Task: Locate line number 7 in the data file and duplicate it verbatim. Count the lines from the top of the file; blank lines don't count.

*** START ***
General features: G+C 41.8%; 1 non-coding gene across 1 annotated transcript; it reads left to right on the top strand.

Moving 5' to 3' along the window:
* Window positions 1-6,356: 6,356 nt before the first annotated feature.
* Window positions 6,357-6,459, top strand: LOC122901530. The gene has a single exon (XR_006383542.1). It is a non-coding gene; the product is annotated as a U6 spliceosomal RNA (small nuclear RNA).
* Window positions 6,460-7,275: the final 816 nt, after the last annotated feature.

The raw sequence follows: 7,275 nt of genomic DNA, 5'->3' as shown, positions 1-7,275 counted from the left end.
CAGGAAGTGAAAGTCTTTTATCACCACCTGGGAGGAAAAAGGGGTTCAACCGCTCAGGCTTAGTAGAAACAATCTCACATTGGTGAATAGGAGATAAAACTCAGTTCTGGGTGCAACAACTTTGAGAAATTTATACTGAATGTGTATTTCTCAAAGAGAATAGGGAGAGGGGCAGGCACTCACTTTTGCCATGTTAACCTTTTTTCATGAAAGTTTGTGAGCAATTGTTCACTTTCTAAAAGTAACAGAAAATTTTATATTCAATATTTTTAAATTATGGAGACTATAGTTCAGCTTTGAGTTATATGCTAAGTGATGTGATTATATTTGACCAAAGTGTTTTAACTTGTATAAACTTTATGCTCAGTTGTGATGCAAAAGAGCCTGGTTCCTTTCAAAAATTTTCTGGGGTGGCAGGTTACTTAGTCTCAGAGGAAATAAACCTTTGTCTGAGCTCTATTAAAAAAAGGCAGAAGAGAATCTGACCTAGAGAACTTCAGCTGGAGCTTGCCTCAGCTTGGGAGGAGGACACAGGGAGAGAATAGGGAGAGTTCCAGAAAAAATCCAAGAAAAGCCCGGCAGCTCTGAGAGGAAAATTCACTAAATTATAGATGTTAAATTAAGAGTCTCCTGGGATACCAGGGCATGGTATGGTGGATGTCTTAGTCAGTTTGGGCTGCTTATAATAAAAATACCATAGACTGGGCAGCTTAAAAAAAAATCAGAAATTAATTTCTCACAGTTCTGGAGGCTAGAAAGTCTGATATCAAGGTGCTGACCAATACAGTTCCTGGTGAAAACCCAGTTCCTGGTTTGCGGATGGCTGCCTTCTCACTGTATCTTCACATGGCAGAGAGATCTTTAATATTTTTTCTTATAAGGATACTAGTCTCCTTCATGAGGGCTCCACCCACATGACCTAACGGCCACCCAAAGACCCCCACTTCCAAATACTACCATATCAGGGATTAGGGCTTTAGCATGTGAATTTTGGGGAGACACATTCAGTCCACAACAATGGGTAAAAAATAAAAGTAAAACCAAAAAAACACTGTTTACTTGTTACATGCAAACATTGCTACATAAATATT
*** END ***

CAGGAAGTGAAAGTCTTTTATCACCACCTGGGAGGAAAAAGGGGTTCAACCGCTCAGGCTTAGTAGAAACAATCTCACATTGGTGAATAGGAGATAAAACTCAGTTCTGGGTGCAACAACTTTGAGAAATTTATACTGAATGTGTATTTCTCAAAGAGAATAGGGAGAGGGGCAGGCACTCACTTTTGCCATGTTAACCTTTTTTCATGAAAGTTTGTGAGCAATTGTTCACTTTCTAAAAGTAACAGAAAATTTTATATTCAATATTTTTAAATTATGGAGACTATAGTTCAGCTTTGAGTTATATGCTAAGTGATGTGATTATATTTGACCAAAGTGTTTTAACTTGTATAAACTTTATGCTCAGTTGTGATGCAAAAGAGCCTGGTTCCTTTCAAAAATTTTCTGGGGTGGCAGGTTACTTAGTCTCAGAGGAAATAAACCTTTGTCTGAGCTCTATTAAAAAAAGGCAGAAGAGAATCTGACCTAGAGAACTTCAGCTGGAGCTTGCCTCAGCTTGGGAGGAGGACACAGGGAGAGAATAGGGAGAGTTCCAGAAAAAATCCAAGAAAAGCCCGGCAGCTCTGAGAGGAAAATTCACTAAATTATAGATGTTAAATTAAGAGTCTCCTGGGATACCAGGGCATGGTATGGTGGATGTCTTAGTCAGTTTGGGCTGCTTATAATAAAAATACCATAGACTGGGCAGCTTAAAAAAAAATCAGAAATTAATTTCTCACAGTTCTGGAGGCTAGAAAGTCTGATATCAAGGTGCTGACCAATACAGTTCCTGGTGAAAACCCAGTTCCTGGTTTGCGGATGGCTGCCTTCTCACTGTATCTTCACATGGCAGAGAGATCTTTAATATTTTTTCTTATAAGGATACTAGTCTCCTTCATGAGGGCTCCACCCACATGACCTAACGGCCACCCAAAGACCCCCACTTCCAAATACTACCATATCAGGGATTAGGGCTTTAGCATGTGAATTTTGGGGAGACACATTCAGTCCACAACAATGGGTAAAAAATAAAAGTAAAACCAAAAAAACACTGTTTACTTGTTACATGCAAACATTGCTACATAAATATT